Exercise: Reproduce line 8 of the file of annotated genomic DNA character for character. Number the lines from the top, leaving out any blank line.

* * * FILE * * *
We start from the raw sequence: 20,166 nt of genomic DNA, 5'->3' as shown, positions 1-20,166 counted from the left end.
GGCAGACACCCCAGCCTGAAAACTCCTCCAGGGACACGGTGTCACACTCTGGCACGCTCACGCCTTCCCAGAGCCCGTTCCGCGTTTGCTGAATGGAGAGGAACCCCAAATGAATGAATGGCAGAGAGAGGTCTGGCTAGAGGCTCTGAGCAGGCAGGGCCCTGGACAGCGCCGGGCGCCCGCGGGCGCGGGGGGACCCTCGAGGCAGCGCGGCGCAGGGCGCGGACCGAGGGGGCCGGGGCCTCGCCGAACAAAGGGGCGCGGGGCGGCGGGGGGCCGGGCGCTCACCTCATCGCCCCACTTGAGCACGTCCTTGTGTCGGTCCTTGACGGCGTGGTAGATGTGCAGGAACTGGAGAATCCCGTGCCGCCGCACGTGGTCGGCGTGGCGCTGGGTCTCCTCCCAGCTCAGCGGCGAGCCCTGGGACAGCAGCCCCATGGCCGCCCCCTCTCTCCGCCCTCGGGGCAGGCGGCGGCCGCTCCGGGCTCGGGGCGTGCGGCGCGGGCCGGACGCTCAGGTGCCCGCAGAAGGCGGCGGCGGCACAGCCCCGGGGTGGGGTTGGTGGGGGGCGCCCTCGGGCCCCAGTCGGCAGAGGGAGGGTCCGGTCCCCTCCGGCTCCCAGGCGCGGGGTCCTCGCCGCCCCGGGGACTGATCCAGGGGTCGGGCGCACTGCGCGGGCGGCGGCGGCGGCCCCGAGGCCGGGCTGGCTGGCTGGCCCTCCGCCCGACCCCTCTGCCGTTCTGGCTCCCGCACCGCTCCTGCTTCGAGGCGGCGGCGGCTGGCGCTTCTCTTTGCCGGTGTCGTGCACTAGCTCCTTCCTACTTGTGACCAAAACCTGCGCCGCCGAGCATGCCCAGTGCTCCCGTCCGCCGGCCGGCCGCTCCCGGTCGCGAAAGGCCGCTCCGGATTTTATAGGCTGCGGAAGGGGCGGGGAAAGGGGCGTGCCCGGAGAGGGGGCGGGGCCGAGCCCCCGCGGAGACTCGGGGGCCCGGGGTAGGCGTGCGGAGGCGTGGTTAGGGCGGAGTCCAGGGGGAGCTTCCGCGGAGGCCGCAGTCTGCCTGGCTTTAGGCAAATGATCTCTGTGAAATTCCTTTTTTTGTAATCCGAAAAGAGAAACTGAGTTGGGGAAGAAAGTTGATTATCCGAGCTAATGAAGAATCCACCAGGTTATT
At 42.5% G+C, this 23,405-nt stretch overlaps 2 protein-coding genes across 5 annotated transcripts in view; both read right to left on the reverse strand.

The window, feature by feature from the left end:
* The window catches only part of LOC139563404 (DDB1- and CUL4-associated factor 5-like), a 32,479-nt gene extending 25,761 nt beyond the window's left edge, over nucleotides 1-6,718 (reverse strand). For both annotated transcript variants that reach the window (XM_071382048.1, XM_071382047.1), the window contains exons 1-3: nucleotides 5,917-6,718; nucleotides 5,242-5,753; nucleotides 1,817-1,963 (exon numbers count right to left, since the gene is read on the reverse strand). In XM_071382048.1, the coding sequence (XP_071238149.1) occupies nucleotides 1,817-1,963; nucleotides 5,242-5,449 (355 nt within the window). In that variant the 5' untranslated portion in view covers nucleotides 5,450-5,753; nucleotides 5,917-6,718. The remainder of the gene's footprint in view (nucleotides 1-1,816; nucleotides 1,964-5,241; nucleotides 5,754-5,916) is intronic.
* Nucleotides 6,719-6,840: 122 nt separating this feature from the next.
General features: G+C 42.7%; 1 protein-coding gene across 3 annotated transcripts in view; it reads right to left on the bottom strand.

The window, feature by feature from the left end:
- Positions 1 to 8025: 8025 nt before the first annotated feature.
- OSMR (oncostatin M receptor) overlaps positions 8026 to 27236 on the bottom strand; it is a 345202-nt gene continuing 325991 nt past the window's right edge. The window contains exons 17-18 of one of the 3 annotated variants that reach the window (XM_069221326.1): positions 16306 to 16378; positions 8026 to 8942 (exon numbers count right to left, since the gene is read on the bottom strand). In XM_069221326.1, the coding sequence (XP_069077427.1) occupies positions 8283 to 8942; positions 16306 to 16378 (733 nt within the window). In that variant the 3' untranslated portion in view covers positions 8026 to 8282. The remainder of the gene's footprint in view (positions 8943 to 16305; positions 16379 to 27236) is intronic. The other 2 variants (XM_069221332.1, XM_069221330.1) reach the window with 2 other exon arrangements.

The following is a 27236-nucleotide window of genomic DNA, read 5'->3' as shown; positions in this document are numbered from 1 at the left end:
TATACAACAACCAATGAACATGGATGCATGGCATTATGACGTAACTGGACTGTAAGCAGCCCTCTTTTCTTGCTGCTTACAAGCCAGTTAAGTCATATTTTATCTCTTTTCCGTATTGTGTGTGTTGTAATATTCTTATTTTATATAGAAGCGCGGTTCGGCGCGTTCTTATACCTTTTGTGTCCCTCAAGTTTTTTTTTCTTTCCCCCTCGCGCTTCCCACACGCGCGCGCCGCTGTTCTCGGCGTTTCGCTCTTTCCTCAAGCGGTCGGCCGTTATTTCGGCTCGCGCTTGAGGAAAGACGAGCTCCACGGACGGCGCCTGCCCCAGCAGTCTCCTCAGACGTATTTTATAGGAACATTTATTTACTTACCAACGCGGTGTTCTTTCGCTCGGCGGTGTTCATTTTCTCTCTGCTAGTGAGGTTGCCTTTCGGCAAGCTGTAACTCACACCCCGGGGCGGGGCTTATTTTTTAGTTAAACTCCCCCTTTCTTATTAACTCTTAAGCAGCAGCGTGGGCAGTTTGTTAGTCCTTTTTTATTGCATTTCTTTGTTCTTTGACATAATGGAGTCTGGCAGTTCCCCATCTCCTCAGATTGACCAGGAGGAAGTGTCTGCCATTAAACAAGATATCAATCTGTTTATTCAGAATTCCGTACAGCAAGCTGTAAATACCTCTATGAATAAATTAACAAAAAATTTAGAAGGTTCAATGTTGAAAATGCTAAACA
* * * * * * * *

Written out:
The window, feature by feature from the left end: